The efficacy of ventilators granted to the UT for COVID care under the PM CARES fund has come under scrutiny after doctors from PGIMER found them ‘faulty’.
“A team of doctors, including pulmonologists, anesthesiologists and intensive care experts, checked the equipment as we do with any new equipment and found it not up to standard. Since they are substandard, we will not be using these on our patients and put their health at risk,” confirmed an official from the hospital on condition of anonymity.
PGIMER director Jagat Ram said, “Yes, I was informed there is an issue with the ventilators, but I am unaware of the details about the technical faults.”
Twenty ventilators were granted to the UT, out of which 10 were kept at Government Medical College and Hospital in Sector 32 (GMCH-32) and 10 were sent to PGIMER for its COVID care hospital in Nehru Extension Block.
A source from GMCH-32 says that these ventilators have been manufactured by a company based in Noida, AgVa healthcare and Bharat Electronics Limited.
A total of 50,000 India-made ventilators were distributed under the PM CARES fund to states and Union Territories across the country.
Out of these 50,000, 30,000 have been manufactured by Bharat Electronics Limited while the rest have been manufactured by the companies, AgVa Healthcare, AMTZ Basic AMTZ High End and Allied Medical (350).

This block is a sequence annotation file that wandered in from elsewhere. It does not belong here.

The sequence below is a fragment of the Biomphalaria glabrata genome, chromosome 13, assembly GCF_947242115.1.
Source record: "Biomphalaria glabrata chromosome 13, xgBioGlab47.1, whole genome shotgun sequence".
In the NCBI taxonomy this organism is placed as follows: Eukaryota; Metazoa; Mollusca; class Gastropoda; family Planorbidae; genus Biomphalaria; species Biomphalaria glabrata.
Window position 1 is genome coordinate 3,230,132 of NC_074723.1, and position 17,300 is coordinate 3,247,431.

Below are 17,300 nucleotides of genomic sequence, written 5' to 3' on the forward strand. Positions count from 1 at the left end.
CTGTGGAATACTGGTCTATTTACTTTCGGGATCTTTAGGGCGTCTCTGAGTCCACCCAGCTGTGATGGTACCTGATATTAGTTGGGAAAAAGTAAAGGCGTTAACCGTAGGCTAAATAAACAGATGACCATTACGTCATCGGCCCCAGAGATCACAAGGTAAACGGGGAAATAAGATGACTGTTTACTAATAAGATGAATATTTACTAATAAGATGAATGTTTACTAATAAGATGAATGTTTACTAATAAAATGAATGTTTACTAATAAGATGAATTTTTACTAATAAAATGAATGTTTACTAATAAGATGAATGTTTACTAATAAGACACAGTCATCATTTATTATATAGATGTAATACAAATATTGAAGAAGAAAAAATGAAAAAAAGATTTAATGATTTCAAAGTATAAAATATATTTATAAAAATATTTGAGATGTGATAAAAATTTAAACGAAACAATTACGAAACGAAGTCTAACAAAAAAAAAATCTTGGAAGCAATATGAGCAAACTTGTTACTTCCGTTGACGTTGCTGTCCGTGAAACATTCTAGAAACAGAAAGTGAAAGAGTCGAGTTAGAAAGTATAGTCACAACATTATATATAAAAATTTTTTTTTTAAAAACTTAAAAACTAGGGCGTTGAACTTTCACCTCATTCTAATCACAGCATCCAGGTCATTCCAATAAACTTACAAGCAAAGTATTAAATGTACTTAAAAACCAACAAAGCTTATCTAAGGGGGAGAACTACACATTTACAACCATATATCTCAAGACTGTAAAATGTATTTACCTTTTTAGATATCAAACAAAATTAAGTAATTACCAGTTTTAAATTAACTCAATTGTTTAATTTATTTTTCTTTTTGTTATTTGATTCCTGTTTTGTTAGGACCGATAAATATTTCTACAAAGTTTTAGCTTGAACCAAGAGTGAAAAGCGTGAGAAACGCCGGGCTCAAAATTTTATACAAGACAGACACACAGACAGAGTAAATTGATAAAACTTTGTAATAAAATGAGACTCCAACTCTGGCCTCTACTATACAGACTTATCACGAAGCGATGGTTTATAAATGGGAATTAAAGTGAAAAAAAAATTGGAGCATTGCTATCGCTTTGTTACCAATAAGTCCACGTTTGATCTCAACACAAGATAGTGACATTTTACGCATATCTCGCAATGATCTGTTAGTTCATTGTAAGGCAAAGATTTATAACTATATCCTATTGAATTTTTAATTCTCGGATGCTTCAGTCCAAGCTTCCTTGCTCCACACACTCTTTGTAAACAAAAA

Doctors at GMCH-32 will now test and validate the efficacy of the 10 ventilators. “We were informed by PGIMER that they didn’t find these up to mark for COVID patients, so we will validate the ones we have as well. Until now we haven’t found a particular fault in ours, plus I believe the ones supplied to PGIMER have been manufactured by a different company than the ones we possess,” said Dr B S Chavan, Director Principal of GMCH-32.
Two out of the 10 ventilators at GMCH-32 are now being utilised at the COVID-19 suspected patients ward. A source from the hospital confirms that till now they have found no issue in these two ventilators which have been manufactured by AgVa healthcare.
“But perhaps the case is different for confirmed COVID-19 patients, so it is premature to comment on whether these are actually faulty. We will observe the efficacy of these and within a week we should know if there is indeed an issue with the quality of these ventilators,” the source said.
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